Crisp Reading Notes on Latest Technology Trends and Basics

Coroutines in C

This is a very readable and understandable article, that I have just rephrased a little. Enjoy reading it …

References

Motivating example

Decompressor

/* Decompression code */while (1) {

c = getchar();

if (c == EOF)

break;

if (c == 0xFF) {

len = getchar();

c = getchar();

while (len–)

emit(c);

} else

emit(c);

}

emit(EOF);

Parser

  • The second routine is a parser
    • This function scans continuous tokens of alphabets as a word
    • The rest of the characters are output individually as tokens.
/* Parser code */
while (1) {
    c = getchar();
    if (c == EOF)
       break;
    if (isalpha(c)) {
      do {
        add_to_token(c);
        c = getchar();
      } while (isalpha(c));
      got_token(WORD);
    }
    add_to_token(c);
    got_token(PUNCT);
}

Putting them together

  • These functions need to be put together. There are two approaches to doing this
  • In the first approach, we create two programs around each of these processes, and send the output of one to the input of the other.
  •  This involves two programs, and is typically a performance overhead.
  • Or one could create two threads, one thread running the decompressor, and the other thread running the parser
  • The decompressor produces a character, and places it into a buffer. The parser reads data from the buffer.
  • The threads co-ordinate by means of a lock or a semaphore.
  • This is still a performance overhead, especially if
  • An efficient way of putting the programs together within a single program is to rewrite one of the routines to output a character at a time, so that it can be used within the loop of another program.
  • The following is the routine to output the decompressed character
    • There are two static variables – replen and repchar, that represent repeated characters.

 UNIX Pipes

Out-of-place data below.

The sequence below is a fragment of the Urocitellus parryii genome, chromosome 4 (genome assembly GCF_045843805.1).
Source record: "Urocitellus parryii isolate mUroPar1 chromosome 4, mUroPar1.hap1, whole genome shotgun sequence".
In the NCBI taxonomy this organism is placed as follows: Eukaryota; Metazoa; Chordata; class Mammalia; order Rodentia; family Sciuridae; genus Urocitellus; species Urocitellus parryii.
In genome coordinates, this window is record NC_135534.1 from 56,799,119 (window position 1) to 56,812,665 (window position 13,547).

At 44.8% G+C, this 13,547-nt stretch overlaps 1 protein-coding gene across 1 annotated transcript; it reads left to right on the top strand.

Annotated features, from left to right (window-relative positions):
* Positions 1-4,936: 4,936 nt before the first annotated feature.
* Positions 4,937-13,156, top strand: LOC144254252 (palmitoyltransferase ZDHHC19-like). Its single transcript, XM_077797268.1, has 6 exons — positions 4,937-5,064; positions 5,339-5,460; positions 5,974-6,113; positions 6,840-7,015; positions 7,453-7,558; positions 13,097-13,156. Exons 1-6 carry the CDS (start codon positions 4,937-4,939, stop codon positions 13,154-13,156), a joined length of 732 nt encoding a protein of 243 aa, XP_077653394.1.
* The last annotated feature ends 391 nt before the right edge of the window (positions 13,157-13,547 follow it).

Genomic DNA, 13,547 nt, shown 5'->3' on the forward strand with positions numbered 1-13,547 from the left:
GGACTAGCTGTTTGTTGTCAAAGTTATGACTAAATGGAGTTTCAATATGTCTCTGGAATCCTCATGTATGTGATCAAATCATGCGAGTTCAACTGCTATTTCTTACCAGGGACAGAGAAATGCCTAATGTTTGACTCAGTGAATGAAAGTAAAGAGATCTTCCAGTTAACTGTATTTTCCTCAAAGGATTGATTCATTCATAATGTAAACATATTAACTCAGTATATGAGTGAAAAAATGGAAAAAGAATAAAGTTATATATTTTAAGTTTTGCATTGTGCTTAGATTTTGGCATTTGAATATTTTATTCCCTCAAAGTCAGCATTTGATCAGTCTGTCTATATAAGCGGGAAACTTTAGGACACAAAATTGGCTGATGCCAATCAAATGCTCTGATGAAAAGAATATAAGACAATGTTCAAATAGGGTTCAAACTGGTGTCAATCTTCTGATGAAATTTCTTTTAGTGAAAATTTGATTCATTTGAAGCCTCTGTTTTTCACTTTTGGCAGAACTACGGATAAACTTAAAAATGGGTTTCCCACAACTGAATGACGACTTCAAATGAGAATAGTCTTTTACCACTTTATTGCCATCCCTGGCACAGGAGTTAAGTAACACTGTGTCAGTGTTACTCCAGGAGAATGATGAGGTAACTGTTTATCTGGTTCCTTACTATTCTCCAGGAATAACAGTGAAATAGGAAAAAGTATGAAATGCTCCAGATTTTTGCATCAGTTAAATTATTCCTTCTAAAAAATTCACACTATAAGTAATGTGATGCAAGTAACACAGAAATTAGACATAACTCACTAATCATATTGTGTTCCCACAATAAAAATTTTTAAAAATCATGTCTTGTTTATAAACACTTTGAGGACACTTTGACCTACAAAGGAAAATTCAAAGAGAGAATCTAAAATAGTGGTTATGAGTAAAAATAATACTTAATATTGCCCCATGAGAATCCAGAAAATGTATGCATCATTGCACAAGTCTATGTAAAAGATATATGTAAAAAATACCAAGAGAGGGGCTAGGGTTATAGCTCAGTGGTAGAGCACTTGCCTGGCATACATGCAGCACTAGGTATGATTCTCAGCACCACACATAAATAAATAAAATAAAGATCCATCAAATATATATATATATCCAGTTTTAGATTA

POSIX Threads

Rewriting the routines

Per-character Decompressor

int decompressor(void) {
  static int repchar;
  static int replen;
 
  // If repeated characters have not ended, send the character back
  if (replen > 0) {
    replen--;
    return repchar;
  }
 
  c = getchar();
  if (c == EOF)
    return EOF;
  if (c == 0xFF) {
    replen = getchar();
    repchar = getchar();
    replen--;
    return repchar;
  } else
    return c;
}
  • This function can be used to replace the getchar() method in the second function
/* Parser code */
while (1) {
  c = decompressor();
  if (c == EOF)
    break;
  if (isalpha(c)) 
    do {
      add_to_token(c);
      c = decompressor();
    } while (isalpha(c));
    got_token(WORD);
  }
  add_to_token(c);
  got_token(PUNCT);
}

Per-character Tokenizer

  • The following variant of the parser, returns token, if the next character forms a token
  • The actual implementation is more complex
    • The routine returns no token if the current character is alphabetic, and instead adds the token to its internal word.
    • If the next character is non-alphabetic, the internal word is output, as well as the next token.
void parser(int c) {
 
  // The state of whether there is a word being built or not
  static enum {
    START, IN_WORD
  } state;
 
  switch (state) {
 
    // If we are already in the word, and we get a token, we fall through
    case IN_WORD:
      if (isalpha(c)) {
        add_to_token(c);
        return;
      }
      got_token(WORD);
      state = START;
      /* fall through */
 
    // If the state is already Start, if we found a non-alphanumeric token, 
    //   we return that token as well
    //   else, we add to the internal array
    case START:
      add_to_token(c);
      if (isalpha(c))
         state = IN_WORD;
      else
         got_token(PUNCT);
      break;
    }
}

Knuth’s Co-routines